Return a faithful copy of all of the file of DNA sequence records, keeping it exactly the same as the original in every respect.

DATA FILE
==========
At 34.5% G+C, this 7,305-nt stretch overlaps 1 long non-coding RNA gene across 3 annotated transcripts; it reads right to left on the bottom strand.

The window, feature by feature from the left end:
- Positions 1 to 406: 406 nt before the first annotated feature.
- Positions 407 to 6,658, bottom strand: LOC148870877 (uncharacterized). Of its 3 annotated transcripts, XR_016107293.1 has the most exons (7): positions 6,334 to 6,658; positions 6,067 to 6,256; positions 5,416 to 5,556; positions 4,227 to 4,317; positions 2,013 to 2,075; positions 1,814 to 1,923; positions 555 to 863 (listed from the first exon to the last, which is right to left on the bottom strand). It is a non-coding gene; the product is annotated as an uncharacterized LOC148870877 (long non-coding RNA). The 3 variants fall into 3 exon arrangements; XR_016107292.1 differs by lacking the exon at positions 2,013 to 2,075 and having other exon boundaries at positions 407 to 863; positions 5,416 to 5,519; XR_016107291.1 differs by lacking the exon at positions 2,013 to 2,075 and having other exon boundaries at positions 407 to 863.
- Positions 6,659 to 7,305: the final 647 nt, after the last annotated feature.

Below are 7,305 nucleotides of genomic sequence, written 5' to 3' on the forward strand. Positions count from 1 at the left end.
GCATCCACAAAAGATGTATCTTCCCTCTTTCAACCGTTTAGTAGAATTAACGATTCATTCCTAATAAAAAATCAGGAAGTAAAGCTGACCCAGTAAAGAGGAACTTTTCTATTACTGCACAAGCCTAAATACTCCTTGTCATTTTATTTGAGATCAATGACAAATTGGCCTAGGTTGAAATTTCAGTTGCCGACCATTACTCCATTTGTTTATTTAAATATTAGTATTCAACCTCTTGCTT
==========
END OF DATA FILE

At 34.5% G+C, this 7,305-nt stretch overlaps 1 long non-coding RNA gene across 3 annotated transcripts; it reads right to left on the bottom strand.

The window, feature by feature from the left end:
- Positions 1 to 406: 406 nt before the first annotated feature.
- Positions 407 to 6,658, bottom strand: LOC148870877 (uncharacterized). Of its 3 annotated transcripts, XR_016107293.1 has the most exons (7): positions 6,334 to 6,658; positions 6,067 to 6,256; positions 5,416 to 5,556; positions 4,227 to 4,317; positions 2,013 to 2,075; positions 1,814 to 1,923; positions 555 to 863 (listed from the first exon to the last, which is right to left on the bottom strand). It is a non-coding gene; the product is annotated as an uncharacterized LOC148870877 (long non-coding RNA). The 3 variants fall into 3 exon arrangements; XR_016107292.1 differs by lacking the exon at positions 2,013 to 2,075 and having other exon boundaries at positions 407 to 863; positions 5,416 to 5,519; XR_016107291.1 differs by lacking the exon at positions 2,013 to 2,075 and having other exon boundaries at positions 407 to 863.
- Positions 6,659 to 7,305: the final 647 nt, after the last annotated feature.

Below are 7,305 nucleotides of genomic sequence, written 5' to 3' on the forward strand. Positions count from 1 at the left end.
GCATCCACAAAAGATGTATCTTCCCTCTTTCAACCGTTTAGTAGAATTAACGATTCATTCCTAATAAAAAATCAGGAAGTAAAGCTGACCCAGTAAAGAGGAACTTTTCTATTACTGCACAAGCCTAAATACTCCTTGTCATTTTATTTGAGATCAATGACAAATTGGCCTAGGTTGAAATTTCAGTTGCCGACCATTACTCCATTTGTTTATTTAAATATTAGTATTCAACCTCTTGCTT